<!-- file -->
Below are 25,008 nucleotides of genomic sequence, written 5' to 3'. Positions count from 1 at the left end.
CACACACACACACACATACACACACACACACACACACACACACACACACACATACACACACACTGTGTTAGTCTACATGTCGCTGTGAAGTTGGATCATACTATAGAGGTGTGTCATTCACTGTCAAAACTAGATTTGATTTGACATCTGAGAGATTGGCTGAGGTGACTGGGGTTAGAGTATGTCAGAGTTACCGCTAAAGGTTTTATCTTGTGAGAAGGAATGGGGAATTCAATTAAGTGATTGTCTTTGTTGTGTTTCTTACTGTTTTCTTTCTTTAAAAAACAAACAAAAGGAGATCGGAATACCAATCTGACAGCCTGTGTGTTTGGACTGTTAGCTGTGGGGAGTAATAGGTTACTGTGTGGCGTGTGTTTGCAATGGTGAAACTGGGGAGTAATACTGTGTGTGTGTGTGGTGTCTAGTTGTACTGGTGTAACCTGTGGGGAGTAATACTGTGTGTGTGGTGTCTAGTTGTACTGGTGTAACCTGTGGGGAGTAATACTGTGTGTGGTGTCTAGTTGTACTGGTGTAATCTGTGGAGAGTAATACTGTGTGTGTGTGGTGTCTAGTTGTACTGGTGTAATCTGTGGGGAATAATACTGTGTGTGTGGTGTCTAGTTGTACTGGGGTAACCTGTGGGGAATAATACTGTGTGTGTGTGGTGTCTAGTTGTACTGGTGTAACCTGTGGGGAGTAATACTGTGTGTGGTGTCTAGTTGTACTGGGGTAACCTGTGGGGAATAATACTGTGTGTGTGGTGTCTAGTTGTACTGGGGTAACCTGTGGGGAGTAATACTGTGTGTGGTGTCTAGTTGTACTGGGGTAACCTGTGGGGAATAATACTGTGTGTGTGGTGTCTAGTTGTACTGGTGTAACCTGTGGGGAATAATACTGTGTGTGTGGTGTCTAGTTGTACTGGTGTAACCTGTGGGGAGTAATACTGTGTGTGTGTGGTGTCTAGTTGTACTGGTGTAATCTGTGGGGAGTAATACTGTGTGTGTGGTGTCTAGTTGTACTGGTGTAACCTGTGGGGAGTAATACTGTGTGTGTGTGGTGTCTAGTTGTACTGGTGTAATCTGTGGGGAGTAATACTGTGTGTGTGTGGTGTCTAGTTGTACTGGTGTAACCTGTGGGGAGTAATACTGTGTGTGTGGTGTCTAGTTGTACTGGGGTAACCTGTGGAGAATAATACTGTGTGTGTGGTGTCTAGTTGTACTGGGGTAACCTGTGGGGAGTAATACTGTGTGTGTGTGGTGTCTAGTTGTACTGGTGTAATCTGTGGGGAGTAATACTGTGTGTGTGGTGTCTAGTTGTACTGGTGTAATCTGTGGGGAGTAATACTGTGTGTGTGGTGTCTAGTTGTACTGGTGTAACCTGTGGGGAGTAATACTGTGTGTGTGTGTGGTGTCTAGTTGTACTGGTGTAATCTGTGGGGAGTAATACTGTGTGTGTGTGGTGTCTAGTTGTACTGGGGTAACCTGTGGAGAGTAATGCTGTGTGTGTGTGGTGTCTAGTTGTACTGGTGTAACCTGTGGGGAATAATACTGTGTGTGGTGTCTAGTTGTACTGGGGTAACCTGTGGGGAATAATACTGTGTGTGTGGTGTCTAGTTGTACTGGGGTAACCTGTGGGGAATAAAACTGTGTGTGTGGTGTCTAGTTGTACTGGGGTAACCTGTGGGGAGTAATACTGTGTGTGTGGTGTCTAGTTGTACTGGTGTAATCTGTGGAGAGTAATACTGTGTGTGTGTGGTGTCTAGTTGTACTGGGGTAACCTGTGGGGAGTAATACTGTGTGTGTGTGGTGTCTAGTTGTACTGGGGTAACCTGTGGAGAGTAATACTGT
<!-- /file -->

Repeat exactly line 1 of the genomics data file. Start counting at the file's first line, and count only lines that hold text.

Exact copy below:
Below are 25,008 nucleotides of genomic sequence, written 5' to 3'. Positions count from 1 at the left end.